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The Roman Empire

The Roman Empire is the term conventionally used to describe the Roman polity in the centuries following its reorganization under the leadership of Octavian (better known as Caesar Augustus). Although Rome accumulated a collection of tribute-states in the centuries before the autocracy of Augustus, the pre-Augustan state is conventionally described as the Roman Republic.

Augustus' reorganization survived mostly unchanged until the Diocletian reform at end of the 3rd century, which turned the empire into a tetrarchy. Even if the political form give by Diocletian was short-lived, it led to the division of the Empire into two halves which allowed the Roman rule to continue for other two centuries over the whole empire, divided into Eastern and Western Roman Empire. The end of the Western Empire is traditionally set in 476, when Odovacar deposed the last Emperor and sent the Imperial insignia to Constantinople. After another millennium, in 1453, the Eastern Empire, better known as the Byzantine Empire, fell to the Ottoman Turks.

Because the empire of Rome lasted for such a long period of time 31 BC – 1453, there are certain alternative names used by historians to distinguish various semantic periods or eras. Such names include Byzantine Empire, Eastern Roman Empire and Western Roman Empire, which are used interchangably throughout this article to mean the same as Roman Empire.

For many years historians made a distinction between the Principate, the period from Augustus until the Crisis of the Third Century, and the Dominate, the period from Diocletian until the end of the Empire in the West. According to this theory, during the Principate (from the Latin word princeps, meaning "first citizen", the only title Augustus would permit himself) the realities of dictatorship were concealed behind Republican forms; while during the Dominate (from the word dominus, meaning "Master") imperial power showed its naked face, with golden crowns and ornate imperial ritual. We now know that the situation was far more nuanced: certain historical forms continued until the Byzantine period, more than one thousand years after they were created, and displays of imperial majesty were common from the earliest days of the Empire.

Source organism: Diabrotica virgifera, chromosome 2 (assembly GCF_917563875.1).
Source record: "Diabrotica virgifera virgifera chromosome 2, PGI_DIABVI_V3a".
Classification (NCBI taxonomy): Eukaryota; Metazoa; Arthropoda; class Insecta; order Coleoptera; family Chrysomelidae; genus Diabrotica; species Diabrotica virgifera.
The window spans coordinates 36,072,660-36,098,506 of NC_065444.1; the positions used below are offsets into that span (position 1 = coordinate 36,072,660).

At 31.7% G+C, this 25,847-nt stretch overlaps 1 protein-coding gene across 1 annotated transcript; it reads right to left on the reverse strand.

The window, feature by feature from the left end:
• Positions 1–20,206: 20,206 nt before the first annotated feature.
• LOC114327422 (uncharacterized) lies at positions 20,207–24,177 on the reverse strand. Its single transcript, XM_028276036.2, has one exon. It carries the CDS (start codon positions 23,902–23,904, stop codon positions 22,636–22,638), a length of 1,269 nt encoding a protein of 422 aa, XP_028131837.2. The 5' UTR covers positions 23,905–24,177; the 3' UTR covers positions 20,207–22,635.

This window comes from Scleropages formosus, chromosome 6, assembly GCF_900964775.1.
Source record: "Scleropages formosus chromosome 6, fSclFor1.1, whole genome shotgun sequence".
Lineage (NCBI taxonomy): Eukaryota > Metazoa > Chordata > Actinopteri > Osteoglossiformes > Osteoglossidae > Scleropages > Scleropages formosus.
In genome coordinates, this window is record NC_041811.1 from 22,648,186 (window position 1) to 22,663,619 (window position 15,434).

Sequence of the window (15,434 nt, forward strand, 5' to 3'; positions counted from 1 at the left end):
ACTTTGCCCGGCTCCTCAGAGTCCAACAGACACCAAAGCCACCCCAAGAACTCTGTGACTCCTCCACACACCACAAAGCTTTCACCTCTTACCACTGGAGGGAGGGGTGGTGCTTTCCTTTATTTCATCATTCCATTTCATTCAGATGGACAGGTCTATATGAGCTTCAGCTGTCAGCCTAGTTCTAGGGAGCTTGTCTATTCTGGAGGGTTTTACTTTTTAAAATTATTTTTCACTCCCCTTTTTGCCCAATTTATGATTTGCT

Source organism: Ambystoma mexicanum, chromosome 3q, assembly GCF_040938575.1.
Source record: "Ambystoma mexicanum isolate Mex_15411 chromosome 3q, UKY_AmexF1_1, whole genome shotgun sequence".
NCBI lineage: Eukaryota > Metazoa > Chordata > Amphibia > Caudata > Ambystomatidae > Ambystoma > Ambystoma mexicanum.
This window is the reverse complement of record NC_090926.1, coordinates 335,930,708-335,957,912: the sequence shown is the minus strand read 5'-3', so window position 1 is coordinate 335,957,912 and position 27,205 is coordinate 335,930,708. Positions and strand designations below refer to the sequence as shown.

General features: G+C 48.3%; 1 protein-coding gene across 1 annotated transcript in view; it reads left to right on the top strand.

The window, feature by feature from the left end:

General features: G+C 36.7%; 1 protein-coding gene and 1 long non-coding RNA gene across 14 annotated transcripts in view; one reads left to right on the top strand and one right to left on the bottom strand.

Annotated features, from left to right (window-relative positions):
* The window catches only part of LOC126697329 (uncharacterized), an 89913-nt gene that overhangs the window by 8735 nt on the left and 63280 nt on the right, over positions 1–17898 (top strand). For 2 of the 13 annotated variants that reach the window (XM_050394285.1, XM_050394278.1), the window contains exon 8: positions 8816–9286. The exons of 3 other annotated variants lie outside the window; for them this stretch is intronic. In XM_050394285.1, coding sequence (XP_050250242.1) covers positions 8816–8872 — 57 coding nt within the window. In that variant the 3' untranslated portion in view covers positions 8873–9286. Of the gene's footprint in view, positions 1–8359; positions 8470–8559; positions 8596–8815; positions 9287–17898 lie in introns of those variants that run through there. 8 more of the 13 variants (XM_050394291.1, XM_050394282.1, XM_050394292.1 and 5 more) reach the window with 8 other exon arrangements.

The Roman Empire's influence on government, law, and monumental architecture, as well as many other aspects of Western life remains inescapable. Roman titles of power were adopted by successor states and other entities with imperial pretensions, including the Frankish kingdom, the Holy Roman Empire, the first and second Bulgarian empires, the Russian/Kiev dynasties, and the German Empire.

As a matter of convenience, the Roman Empire is held to have begun with the constitutional settlement following the Battle of Actium in 31 BC. In fact the Republican institutions at Rome had been destroyed over the preceding century and Rome had been effectively under one-man rule since the time of Sulla.

The reign of Augustus marks an important turning point, though. By the time of Actium, there was no one left alive who could recall functional Republican institutions or a time when there was no civil war in Rome. Forty-five years later, at Augustus's death, there would have been few living who could recall a time before Augustus himself. The average Roman had a life expectancy of only forty years. The long, peaceful and consensual reign of Augustus allowed a generation to live and die knowing no other form of rule, or indeed no other ruler. This was critically important to creating a mindset that would allow hereditary monarchy to exist in a Rome that had killed Julius Caesar for his regal pretensions. Whether or not the people of Rome welcomed one-man rule, in the Age of Augustus, it was all they knew, and so it would remain for many centuries.

This article is licensed under the GNU Free Documentation License. It uses material from the Wikipedia article "The Roman Empire".